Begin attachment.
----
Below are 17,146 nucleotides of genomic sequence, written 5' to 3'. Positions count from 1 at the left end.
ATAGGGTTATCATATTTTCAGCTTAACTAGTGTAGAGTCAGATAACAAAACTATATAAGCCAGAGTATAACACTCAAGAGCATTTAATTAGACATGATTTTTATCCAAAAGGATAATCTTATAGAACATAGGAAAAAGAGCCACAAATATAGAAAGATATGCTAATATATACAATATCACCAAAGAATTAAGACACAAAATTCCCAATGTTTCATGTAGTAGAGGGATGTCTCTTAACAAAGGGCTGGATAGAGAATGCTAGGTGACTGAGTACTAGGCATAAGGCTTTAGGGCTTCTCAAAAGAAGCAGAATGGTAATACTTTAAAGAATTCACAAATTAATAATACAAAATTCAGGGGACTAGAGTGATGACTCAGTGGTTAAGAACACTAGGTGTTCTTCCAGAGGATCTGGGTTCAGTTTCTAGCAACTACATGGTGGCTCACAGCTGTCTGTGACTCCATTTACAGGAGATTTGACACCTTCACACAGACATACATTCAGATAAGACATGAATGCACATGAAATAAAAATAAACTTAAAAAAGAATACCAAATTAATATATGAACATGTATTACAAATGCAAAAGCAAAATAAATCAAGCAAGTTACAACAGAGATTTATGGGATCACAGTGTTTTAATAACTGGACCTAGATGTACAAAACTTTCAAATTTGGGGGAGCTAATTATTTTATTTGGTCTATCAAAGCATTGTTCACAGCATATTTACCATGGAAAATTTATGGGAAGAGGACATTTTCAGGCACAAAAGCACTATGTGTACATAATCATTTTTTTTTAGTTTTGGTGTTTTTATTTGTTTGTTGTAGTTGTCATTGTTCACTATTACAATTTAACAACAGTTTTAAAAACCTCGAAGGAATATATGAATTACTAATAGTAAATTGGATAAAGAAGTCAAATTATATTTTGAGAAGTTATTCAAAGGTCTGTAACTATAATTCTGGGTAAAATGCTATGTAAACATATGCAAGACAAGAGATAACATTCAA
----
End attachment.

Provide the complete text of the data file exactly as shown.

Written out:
Below are 17,146 nucleotides of genomic sequence, written 5' to 3'. Positions count from 1 at the left end.
ATAGGGTTATCATATTTTCAGCTTAACTAGTGTAGAGTCAGATAACAAAACTATATAAGCCAGAGTATAACACTCAAGAGCATTTAATTAGACATGATTTTTATCCAAAAGGATAATCTTATAGAACATAGGAAAAAGAGCCACAAATATAGAAAGATATGCTAATATATACAATATCACCAAAGAATTAAGACACAAAATTCCCAATGTTTCATGTAGTAGAGGGATGTCTCTTAACAAAGGGCTGGATAGAGAATGCTAGGTGACTGAGTACTAGGCATAAGGCTTTAGGGCTTCTCAAAAGAAGCAGAATGGTAATACTTTAAAGAATTCACAAATTAATAATACAAAATTCAGGGGACTAGAGTGATGACTCAGTGGTTAAGAACACTAGGTGTTCTTCCAGAGGATCTGGGTTCAGTTTCTAGCAACTACATGGTGGCTCACAGCTGTCTGTGACTCCATTTACAGGAGATTTGACACCTTCACACAGACATACATTCAGATAAGACATGAATGCACATGAAATAAAAATAAACTTAAAAAAGAATACCAAATTAATATATGAACATGTATTACAAATGCAAAAGCAAAATAAATCAAGCAAGTTACAACAGAGATTTATGGGATCACAGTGTTTTAATAACTGGACCTAGATGTACAAAACTTTCAAATTTGGGGGAGCTAATTATTTTATTTGGTCTATCAAAGCATTGTTCACAGCATATTTACCATGGAAAATTTATGGGAAGAGGACATTTTCAGGCACAAAAGCACTATGTGTACATAATCATTTTTTTTTAGTTTTGGTGTTTTTATTTGTTTGTTGTAGTTGTCATTGTTCACTATTACAATTTAACAACAGTTTTAAAAACCTCGAAGGAATATATGAATTACTAATAGTAAATTGGATAAAGAAGTCAAATTATATTTTGAGAAGTTATTCAAAGGTCTGTAACTATAATTCTGGGTAAAATGCTATGTAAACATATGCAAGACAAGAGATAACATTCAA